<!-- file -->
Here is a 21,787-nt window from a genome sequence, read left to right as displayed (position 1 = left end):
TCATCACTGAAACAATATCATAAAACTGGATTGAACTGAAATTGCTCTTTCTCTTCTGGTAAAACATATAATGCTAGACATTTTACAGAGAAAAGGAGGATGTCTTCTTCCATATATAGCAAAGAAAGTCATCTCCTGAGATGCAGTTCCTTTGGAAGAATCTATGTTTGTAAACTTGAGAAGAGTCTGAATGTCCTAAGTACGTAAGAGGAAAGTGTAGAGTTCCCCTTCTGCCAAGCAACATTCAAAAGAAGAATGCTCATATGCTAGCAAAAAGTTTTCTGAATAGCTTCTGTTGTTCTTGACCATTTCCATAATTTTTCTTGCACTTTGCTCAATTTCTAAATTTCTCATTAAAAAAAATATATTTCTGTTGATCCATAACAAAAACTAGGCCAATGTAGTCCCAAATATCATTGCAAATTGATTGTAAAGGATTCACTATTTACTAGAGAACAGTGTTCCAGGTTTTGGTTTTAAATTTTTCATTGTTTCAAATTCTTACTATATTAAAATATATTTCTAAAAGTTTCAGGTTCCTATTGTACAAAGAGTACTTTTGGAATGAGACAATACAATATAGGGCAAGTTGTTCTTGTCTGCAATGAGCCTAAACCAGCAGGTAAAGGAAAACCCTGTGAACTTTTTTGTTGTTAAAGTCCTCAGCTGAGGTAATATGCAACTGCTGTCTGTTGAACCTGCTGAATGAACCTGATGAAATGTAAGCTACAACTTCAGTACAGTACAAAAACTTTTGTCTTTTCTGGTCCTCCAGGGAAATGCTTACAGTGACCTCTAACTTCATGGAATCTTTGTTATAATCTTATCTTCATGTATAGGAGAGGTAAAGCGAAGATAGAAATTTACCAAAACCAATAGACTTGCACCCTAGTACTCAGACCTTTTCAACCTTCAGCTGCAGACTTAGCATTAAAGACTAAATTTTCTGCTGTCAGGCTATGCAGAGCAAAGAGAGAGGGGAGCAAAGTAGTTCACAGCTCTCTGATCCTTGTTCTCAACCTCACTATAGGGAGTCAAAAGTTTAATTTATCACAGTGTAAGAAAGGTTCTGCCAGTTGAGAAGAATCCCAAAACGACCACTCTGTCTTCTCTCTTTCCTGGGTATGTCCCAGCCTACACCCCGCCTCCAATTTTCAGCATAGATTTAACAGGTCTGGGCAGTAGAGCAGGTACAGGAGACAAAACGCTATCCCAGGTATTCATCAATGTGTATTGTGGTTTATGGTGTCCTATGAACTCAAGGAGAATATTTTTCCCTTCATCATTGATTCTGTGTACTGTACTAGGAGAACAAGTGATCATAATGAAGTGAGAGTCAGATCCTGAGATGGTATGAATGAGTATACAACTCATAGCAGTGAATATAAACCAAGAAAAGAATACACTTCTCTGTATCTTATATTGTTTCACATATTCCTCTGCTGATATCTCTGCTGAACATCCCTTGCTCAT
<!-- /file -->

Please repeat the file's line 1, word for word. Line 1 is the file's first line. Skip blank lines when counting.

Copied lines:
Here is a 21,787-nt window from a genome sequence, read left to right as displayed (position 1 = left end):